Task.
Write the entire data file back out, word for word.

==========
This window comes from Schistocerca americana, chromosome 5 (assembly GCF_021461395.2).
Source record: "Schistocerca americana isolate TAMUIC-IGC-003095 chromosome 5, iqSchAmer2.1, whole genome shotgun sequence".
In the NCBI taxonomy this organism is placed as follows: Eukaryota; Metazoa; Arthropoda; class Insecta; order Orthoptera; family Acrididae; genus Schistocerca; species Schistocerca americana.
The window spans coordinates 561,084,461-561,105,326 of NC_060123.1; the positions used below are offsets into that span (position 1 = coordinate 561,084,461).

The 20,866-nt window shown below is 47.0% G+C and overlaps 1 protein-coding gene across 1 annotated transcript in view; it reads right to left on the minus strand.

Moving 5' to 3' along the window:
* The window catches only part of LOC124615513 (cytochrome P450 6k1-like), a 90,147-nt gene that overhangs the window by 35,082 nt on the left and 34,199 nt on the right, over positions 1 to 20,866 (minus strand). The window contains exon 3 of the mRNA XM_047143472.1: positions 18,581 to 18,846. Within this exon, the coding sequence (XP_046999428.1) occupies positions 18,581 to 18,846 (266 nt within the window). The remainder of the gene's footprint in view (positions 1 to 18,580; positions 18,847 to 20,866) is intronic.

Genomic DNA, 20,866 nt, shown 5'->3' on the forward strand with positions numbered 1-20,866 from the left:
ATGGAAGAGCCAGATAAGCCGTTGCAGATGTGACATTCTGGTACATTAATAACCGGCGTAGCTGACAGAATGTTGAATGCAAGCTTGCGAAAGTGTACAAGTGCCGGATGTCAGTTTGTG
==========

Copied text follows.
This window comes from Schistocerca americana, chromosome 5 (assembly GCF_021461395.2).
Source record: "Schistocerca americana isolate TAMUIC-IGC-003095 chromosome 5, iqSchAmer2.1, whole genome shotgun sequence".
In the NCBI taxonomy this organism is placed as follows: Eukaryota; Metazoa; Arthropoda; class Insecta; order Orthoptera; family Acrididae; genus Schistocerca; species Schistocerca americana.
The window spans coordinates 561,084,461-561,105,326 of NC_060123.1; the positions used below are offsets into that span (position 1 = coordinate 561,084,461).

The 20,866-nt window shown below is 47.0% G+C and overlaps 1 protein-coding gene across 1 annotated transcript in view; it reads right to left on the minus strand.

Moving 5' to 3' along the window:
* The window catches only part of LOC124615513 (cytochrome P450 6k1-like), a 90,147-nt gene that overhangs the window by 35,082 nt on the left and 34,199 nt on the right, over positions 1 to 20,866 (minus strand). The window contains exon 3 of the mRNA XM_047143472.1: positions 18,581 to 18,846. Within this exon, the coding sequence (XP_046999428.1) occupies positions 18,581 to 18,846 (266 nt within the window). The remainder of the gene's footprint in view (positions 1 to 18,580; positions 18,847 to 20,866) is intronic.

Genomic DNA, 20,866 nt, shown 5'->3' on the forward strand with positions numbered 1-20,866 from the left:
ATGGAAGAGCCAGATAAGCCGTTGCAGATGTGACATTCTGGTACATTAATAACCGGCGTAGCTGACAGAATGTTGAATGCAAGCTTGCGAAAGTGTACAAGTGCCGGATGTCAGTTTGTG